The NSA didn’t end our right to privacy. We gave it away for free

By Francisco Dao , written on June 11, 2013

From The News Desk

As I’m sure you know, the big news this past week was about the technology giants providing information to the National Security Agency. It’s been covered ad nauseam in both the mainstream news and tech focused media, so I won’t recap the details. Instead, I’d like to propose some questions that I hope will get people thinking in a less reactionary manner.

While I understand why many people are angry, I also think most of those now enraged about the encroachments on their privacy are being hypocritical and ignoring their own roles in the matter.

How can we be angry about privacy when we’ve voluntarily given it away for free? Everyone knows that Facebook, Google, Apple, and every other tech company is mining all of our data. I believe Facebook even claims to own everything we upload. These companies have openly stated their rights to our information in their terms of service and we’ve all happily signed away our privacy to them. And yet, not only are we not angry at these firms, we actually love them. Google and Apple consistently rank high on surveys of the most admired companies.

The fact that we not only choose to give away our information, but proactively share it with the world brings up several questions.

1. Why are we okay with giving our information to private companies, who are obviously using it to their benefit, but we bang the drum of revolution when the government accesses it?

2. Since we’re sharing the information publicly, would the surveillance program be more acceptable, if the NSA simply built a crawler to scrub data from the public Web? Is it really a breach of privacy, when we’ve made everything public in the first place?

3. If you’re truly concerned about privacy the way many people are reacting, then why did you sign up for these services in the first place? That was your decision. I’m sure many people will say these services are a necessity, but that’s not true. Nobody forced you to use GMail, and you definitely don’t have to post everything you do to social media. Not Google, nor Facebook, nor Apple, nor the NSA forced you to give up your privacy. You did that on your own.

Another question that must be considered is, what would you trade for security? Some of you will say no amount of freedom should ever be sacrificed in the name of security and use the Benjamin Franklin quote, “Those who would give up essential Liberty, to purchase a little temporary Safety, deserve neither Liberty nor Safety.” But Ben Franklin didn’t mean what people think he meant. Franklin actually saw the liberty and security interests of Pennsylvanians as aligned.

Ask yourself, do you truly believe that no amount of freedom should ever be compromised for the sake of security? What about gun control? If we approve gun control, aren’t we handing over our 2nd Amendment rights to a government bureaucrat?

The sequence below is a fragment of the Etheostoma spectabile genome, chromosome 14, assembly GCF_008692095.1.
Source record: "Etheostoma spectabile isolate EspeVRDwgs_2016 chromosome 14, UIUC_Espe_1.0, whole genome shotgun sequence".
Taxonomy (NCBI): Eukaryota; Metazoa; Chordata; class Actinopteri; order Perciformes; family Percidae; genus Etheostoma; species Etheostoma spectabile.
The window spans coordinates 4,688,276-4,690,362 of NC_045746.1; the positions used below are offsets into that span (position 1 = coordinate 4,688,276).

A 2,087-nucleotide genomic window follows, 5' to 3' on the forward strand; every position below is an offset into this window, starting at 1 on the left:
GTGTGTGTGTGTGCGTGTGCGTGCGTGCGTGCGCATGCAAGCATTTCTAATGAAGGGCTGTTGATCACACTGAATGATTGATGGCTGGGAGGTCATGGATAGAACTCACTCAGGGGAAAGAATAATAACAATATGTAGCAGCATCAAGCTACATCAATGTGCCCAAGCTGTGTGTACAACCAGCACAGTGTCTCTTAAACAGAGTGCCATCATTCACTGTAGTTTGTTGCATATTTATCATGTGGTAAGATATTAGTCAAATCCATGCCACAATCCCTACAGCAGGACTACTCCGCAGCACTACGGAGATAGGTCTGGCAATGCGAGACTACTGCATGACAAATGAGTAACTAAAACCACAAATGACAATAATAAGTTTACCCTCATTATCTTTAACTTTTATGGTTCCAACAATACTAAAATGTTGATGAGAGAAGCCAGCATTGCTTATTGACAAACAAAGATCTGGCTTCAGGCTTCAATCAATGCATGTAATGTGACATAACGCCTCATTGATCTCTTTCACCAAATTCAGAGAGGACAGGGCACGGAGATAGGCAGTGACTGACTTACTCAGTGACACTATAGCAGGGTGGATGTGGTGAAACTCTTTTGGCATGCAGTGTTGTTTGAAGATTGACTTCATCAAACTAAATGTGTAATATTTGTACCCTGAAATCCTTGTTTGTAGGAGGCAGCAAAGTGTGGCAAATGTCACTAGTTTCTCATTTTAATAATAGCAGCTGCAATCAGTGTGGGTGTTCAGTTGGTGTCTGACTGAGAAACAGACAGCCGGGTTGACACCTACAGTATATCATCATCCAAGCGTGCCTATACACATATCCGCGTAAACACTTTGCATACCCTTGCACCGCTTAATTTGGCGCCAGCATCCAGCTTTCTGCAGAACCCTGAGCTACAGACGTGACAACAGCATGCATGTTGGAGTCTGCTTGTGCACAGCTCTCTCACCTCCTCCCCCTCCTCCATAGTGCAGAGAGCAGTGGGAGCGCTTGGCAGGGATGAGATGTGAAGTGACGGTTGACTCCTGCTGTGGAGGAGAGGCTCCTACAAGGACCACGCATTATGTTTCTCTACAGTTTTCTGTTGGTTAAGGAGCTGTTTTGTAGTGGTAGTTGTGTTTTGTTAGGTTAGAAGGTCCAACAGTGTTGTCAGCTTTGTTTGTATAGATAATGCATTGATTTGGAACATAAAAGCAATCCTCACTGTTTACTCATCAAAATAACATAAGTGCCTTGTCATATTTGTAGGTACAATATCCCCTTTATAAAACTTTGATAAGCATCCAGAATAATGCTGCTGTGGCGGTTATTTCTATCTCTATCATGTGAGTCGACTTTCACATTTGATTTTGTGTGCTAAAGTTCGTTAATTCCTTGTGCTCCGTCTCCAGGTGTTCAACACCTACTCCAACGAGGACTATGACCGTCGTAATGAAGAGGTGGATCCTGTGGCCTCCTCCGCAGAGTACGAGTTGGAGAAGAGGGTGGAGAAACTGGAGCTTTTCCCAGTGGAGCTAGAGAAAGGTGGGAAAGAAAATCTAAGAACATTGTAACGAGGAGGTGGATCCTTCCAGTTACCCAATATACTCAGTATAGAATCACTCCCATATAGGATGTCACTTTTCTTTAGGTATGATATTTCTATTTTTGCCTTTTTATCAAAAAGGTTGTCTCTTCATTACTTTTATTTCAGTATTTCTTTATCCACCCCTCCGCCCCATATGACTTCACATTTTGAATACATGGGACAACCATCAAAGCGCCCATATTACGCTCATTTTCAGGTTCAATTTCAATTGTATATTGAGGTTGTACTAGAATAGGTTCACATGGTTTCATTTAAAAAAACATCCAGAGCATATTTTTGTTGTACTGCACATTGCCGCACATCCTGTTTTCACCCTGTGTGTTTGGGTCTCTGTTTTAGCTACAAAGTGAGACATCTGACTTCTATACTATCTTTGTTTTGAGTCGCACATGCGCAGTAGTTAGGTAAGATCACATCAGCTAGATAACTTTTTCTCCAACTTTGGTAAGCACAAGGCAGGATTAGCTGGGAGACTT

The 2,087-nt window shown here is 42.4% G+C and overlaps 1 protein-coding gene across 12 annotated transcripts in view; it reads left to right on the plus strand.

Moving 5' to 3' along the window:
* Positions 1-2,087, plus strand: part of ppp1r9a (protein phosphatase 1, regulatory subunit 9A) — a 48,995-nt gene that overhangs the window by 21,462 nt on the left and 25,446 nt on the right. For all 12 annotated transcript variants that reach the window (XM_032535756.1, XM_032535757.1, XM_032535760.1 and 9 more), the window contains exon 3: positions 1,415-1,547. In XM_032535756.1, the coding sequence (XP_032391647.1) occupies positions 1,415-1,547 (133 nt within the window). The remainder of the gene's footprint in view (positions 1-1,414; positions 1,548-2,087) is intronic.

And yet, the vast majority of Americans support stricter gun control measures. Is it better to live in a country that suffers through weekly mass shootings, or is it better to live in a country that has curbed the freedom to own guns in the name of safety and security? If you’re in favor of gun control, then don’t you have to be at least a little bit in favor of NSA surveillance?

What if the surveillance program only targeted Muslims? While I’m sure people will deny it, I’ll bet anything most Americans not only wouldn’t care, but would happily support a surveillance program aimed at Muslims. If you think racial profiling is dead, watch this video from ABC and see just how alive it really is. Whether consciously or not, Americans eagerly engage in racial profiling. It’s easy to read this and say, “Oh that’s not me,” but is it? Be honest.

(I want to be very clear that I’m not advocating for the targeting of Muslims. I am only challenging you to think about the question, including your own biases.)

I’m not saying the government is right, and I realize some of the information the NSA is collecting is not publicly available data. But I do think that much of the angry reaction is just anti-government bias fueled by inflammatory rhetoric and massive hypocrisy. What else could explain why it’s okay for Facebook to mine our data but not okay for the NSA? What’s the difference? Isn’t the data better used to detect potential terrorist threats as opposed to better ad targeting?

We all love to hate the government and assume their surveillance is pure evil until somebody bombs us and then we blame them for not stopping the threat before it happened. And how can we be angry about encroachments on our privacy when we’ve voluntarily given it away? Better yet, do we even have the right to be angry?

Think about it. The NSA didn’t end our right to privacy. We gave it away for free.

[Illustration by Hallie Bateman]